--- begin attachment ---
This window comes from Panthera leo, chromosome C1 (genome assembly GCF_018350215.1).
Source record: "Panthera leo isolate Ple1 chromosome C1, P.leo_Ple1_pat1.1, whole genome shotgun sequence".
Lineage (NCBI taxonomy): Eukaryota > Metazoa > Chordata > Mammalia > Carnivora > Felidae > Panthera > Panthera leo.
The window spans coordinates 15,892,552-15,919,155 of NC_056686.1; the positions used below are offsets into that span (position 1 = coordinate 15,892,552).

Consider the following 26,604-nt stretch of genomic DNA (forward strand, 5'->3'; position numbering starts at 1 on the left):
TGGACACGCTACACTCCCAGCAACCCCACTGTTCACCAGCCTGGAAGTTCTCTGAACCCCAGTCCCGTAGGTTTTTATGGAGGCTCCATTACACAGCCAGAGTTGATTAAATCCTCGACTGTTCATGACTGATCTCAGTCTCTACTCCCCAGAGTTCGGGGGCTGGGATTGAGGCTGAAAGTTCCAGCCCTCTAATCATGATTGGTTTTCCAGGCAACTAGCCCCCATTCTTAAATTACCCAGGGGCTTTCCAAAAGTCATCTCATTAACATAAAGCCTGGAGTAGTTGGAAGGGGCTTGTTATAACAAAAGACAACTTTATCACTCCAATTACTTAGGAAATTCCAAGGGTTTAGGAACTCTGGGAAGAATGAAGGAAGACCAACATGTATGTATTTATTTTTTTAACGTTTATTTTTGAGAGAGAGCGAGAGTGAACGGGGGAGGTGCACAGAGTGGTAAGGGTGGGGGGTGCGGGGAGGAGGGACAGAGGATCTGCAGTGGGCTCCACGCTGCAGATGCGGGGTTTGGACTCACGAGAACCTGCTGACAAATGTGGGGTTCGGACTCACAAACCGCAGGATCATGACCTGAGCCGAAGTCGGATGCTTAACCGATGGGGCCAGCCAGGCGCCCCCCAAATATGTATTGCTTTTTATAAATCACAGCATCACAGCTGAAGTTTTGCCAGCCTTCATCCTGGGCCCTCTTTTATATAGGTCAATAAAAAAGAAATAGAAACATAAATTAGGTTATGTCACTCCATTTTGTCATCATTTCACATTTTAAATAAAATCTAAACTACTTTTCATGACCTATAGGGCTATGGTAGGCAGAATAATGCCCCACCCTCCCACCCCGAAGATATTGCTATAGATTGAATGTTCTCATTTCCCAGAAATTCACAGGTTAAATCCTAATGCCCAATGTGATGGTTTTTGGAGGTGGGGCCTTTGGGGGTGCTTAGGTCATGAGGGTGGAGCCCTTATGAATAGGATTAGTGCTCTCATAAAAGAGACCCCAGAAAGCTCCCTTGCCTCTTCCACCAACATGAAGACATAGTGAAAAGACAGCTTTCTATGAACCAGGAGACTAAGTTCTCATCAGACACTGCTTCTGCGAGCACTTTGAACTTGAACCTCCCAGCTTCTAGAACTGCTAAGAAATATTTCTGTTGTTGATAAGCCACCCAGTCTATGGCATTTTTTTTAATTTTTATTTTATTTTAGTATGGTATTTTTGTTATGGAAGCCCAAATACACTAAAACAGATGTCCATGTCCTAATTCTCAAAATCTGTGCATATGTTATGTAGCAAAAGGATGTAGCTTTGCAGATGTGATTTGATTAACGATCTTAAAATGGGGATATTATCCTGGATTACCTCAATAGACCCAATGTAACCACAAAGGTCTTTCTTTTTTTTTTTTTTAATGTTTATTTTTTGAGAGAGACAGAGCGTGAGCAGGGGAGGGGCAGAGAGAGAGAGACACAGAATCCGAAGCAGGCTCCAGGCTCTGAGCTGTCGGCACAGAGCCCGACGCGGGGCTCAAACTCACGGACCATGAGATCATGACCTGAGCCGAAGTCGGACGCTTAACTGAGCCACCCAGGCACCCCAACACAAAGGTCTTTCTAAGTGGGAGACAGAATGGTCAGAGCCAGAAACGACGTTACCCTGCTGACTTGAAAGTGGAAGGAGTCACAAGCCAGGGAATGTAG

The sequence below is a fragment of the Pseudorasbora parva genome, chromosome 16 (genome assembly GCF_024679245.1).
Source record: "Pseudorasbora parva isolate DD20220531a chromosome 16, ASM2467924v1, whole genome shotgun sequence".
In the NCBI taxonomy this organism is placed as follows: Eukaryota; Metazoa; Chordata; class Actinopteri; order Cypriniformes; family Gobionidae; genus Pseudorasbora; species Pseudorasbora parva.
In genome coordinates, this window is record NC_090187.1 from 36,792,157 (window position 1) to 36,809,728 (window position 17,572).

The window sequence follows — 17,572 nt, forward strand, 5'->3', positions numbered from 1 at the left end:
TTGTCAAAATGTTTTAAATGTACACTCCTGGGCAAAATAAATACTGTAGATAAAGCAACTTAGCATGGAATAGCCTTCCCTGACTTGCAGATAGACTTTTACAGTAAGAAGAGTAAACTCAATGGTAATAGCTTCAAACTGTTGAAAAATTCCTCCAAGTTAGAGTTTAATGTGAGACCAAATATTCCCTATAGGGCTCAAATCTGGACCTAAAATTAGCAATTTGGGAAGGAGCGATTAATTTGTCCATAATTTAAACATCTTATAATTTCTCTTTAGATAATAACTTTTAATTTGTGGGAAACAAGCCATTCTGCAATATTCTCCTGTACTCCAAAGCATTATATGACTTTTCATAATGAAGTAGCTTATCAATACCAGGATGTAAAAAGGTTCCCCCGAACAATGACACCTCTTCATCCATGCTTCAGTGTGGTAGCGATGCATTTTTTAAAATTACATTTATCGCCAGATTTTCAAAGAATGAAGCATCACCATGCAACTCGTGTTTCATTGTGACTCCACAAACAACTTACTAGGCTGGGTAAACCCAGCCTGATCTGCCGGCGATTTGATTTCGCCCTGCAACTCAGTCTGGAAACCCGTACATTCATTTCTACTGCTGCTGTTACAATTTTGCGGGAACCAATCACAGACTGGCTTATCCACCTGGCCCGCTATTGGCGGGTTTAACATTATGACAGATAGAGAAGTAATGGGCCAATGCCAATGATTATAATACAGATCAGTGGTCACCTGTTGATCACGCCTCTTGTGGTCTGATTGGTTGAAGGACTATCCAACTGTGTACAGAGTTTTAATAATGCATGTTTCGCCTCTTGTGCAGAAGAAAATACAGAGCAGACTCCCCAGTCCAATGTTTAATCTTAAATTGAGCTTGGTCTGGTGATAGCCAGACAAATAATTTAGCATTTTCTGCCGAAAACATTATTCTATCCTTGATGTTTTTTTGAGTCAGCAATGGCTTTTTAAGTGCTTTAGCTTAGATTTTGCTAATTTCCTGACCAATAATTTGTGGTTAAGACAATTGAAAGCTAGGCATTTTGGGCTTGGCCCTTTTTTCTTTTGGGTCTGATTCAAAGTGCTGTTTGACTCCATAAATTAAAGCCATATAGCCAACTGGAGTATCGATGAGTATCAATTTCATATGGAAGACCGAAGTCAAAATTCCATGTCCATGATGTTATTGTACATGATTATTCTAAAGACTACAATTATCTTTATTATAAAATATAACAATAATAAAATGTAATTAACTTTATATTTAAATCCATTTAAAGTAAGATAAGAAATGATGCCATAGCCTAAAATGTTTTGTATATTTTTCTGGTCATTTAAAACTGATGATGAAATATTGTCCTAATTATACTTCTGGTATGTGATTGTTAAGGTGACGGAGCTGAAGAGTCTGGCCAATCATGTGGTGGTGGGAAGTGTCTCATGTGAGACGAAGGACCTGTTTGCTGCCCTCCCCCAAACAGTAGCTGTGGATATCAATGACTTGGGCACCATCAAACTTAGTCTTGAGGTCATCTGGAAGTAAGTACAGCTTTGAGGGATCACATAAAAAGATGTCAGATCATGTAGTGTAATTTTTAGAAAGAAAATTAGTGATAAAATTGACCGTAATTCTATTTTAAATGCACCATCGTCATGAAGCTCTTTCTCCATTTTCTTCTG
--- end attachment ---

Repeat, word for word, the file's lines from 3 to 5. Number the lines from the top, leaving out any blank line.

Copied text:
Lineage (NCBI taxonomy): Eukaryota > Metazoa > Chordata > Mammalia > Carnivora > Felidae > Panthera > Panthera leo.
The window spans coordinates 15,892,552-15,919,155 of NC_056686.1; the positions used below are offsets into that span (position 1 = coordinate 15,892,552).

Consider the following 26,604-nt stretch of genomic DNA (forward strand, 5'->3'; position numbering starts at 1 on the left):